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PostPosted: Wed Mar 18, 2015 10:53 am 
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Joined: Sat Nov 03, 2007 4:19 pm
Posts: 9268
Location: Coalmont BC
I have been asked by a Mod to comment on this because I personally went through this many years ago, when the Registration for Non-Restricted Firearms was still in place.... I had a few project guns that I wished to register, so contacted the CFC, and they requested photos and specifications, which I provided.... Two were based on 2250s, and two on 2289s.... All used the Crosman "skeleton" Carbine stock, and barrels from 14.5 - 24" long.... All four were initially denied registration unless I had an R-PAL (I didn't, only a PAL) but the negotiations went on for about a year while they did their research.... Arguments on my side on the 2250s were that Crosman was selling them in a 18" barreled Carbine version as a rifle, and that the 2289 was, of course a Carbine, and that all of them met the 26" minimum overall length....

Eventually the answer I got was that in all cases, the rule was "once a pistol, always a pistol", and the 2250 was originally a pistol, and described as such by Crosman, and the 2289 was a Carbine version of the 1377, and came with handgrips, so it was also considered a pistol.... I was told that they were not a problem if they remained under 500 fps, but above that I would need my RPAL.... I did different things with different ones.... One of the 2250s I modded below 500 fps, on CO2, so it was non-PAL.... The other I replaced the tube with one from a 2260 (a rifle) and a 14.5" barrel, and it became my PCP Grouse Gun.... The two pumpers got tubes from a 2100/2200, which was a rifle.... One became by Uber-Pumper (.177 with a 24" barrel), the other my Uber-Carbine (.22 with a 14.5" barrel), and all three of those were subsequently registered....

The definition of a pistol/handgun/restricted firearm is reasonably clear in the law, it is "designed or intended" to be fired with one hand.... Therefore, if you make a pistol from a rifle tube, that particular gun is now a pistol, and at least in theory, can never be made back into a rifle, although proving that it did or did not go through the pistol stage before returning to a rifle would be so difficult that prosecution, IMO, would be a joke.... However, there is a much bigger danger, and that is the possibility that if you shorten the barrel OF A FIREARM to under 18", or the length to under 26", it becomes a Prohibited Weapon.... The law seems quite clear about that.... Interestingly, two of my Carbines described above, with 14.5" barrels, were fully documented by the CFC and registered to me as non-Restricted Firearms, despite the fact that they started as rifles and now have 14.5" (Crosman) barrels.... The possibility of them being Prohibited never came up, but you can bet I have kept the Registration Certificates and my original emails and photos in case they are ever questioned....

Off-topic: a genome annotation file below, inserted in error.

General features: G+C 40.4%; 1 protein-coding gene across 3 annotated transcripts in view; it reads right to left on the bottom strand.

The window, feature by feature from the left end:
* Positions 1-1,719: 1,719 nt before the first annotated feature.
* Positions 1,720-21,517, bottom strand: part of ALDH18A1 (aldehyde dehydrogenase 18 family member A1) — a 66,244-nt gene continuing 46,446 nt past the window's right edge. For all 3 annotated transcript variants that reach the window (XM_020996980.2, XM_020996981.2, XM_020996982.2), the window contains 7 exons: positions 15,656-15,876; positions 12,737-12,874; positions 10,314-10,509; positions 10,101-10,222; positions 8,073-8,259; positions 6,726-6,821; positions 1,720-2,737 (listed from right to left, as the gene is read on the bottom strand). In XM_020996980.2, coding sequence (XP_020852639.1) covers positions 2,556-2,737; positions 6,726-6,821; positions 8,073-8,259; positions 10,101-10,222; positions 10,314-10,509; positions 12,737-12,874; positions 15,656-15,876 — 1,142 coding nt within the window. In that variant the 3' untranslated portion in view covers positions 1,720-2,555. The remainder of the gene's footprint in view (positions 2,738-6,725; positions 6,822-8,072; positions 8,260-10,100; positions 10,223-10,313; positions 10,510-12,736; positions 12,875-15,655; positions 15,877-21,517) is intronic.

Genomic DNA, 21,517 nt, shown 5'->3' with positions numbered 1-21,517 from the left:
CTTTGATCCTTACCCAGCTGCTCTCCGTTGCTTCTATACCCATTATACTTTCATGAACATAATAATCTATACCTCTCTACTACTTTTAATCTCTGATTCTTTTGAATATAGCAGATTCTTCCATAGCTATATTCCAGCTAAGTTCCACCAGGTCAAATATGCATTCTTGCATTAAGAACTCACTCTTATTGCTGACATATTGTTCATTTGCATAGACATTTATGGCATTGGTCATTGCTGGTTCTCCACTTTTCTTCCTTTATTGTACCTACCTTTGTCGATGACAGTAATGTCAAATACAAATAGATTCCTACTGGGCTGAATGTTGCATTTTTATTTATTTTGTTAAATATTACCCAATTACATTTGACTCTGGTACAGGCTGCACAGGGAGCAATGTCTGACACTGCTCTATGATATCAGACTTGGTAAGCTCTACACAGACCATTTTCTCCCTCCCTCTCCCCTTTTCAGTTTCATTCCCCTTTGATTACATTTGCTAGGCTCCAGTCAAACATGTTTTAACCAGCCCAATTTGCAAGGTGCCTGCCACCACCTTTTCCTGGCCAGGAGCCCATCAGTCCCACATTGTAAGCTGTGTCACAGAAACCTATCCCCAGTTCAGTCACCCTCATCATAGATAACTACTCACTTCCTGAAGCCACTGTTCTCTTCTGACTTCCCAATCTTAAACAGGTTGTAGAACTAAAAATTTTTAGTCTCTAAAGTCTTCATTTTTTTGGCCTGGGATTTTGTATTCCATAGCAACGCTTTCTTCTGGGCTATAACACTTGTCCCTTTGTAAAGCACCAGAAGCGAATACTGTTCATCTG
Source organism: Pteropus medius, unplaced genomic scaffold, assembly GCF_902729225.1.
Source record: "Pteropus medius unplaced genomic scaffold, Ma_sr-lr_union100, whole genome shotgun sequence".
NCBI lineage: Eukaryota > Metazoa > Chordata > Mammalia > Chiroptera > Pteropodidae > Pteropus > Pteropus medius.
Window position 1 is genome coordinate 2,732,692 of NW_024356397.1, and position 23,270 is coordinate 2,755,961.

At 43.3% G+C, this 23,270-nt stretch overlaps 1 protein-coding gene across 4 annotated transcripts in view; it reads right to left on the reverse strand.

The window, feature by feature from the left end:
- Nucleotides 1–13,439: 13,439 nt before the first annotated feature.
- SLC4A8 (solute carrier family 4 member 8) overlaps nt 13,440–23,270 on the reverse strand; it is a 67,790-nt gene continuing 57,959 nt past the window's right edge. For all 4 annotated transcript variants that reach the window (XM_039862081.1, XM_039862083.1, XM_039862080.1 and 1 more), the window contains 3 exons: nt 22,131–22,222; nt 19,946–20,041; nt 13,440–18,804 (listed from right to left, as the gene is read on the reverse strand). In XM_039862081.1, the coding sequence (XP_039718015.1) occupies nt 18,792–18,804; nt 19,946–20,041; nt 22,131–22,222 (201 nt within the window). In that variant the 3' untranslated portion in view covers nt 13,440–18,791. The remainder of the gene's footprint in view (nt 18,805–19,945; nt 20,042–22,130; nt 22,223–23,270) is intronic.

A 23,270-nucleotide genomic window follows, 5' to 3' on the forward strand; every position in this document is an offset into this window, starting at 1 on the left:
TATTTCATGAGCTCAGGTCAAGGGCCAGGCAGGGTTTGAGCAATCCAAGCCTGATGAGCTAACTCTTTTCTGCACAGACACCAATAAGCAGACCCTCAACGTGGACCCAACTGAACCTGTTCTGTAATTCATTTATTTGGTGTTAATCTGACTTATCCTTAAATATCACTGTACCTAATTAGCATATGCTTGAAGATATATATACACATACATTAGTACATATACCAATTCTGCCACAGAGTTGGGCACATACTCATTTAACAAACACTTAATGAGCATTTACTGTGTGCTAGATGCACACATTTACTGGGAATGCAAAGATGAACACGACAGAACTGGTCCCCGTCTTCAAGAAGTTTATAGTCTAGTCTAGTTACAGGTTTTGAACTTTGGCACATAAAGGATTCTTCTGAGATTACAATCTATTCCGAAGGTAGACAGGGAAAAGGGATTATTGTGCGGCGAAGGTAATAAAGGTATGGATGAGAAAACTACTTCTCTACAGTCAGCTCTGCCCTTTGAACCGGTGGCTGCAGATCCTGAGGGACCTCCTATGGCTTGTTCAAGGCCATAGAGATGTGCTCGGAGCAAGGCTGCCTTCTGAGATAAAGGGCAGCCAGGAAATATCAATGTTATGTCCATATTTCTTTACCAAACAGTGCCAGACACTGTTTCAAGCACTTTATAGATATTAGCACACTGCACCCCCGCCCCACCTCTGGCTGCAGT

Based on the above personal experience, I would recommend that if you have a rifle that is PAL rated that you leave the barrel over 18" and the LOA over 26", and then there should never be any question.... The recent Supreme Court Decision that non-PAL guns are Firearms likely makes that apply to rifles under 500 fps, but if the new Government Law passes, that could reverse again.... If you leave it a rifle (must be fired 2-handed, and over 26" long) but the barrel is less than 18" (like my two Carbines) a zealous Prosecutor could likely cause you a lot of grief for owning a Prohibited Weapon.... This may be a situation, for me, that the fact I registered them I have a special case.... or at the very least could argue such.... I think perhaps that since I built them as Custom Guns, from parts, I became the "manufacturer", so the Prohibited Status was never questioned.... I remember being told that using a custom tube (ie not from Crosman) was another alternative, and that they would then issue me a serial number.... With no registration procedure to back you up, I would recommend you leave the barrel over 18"....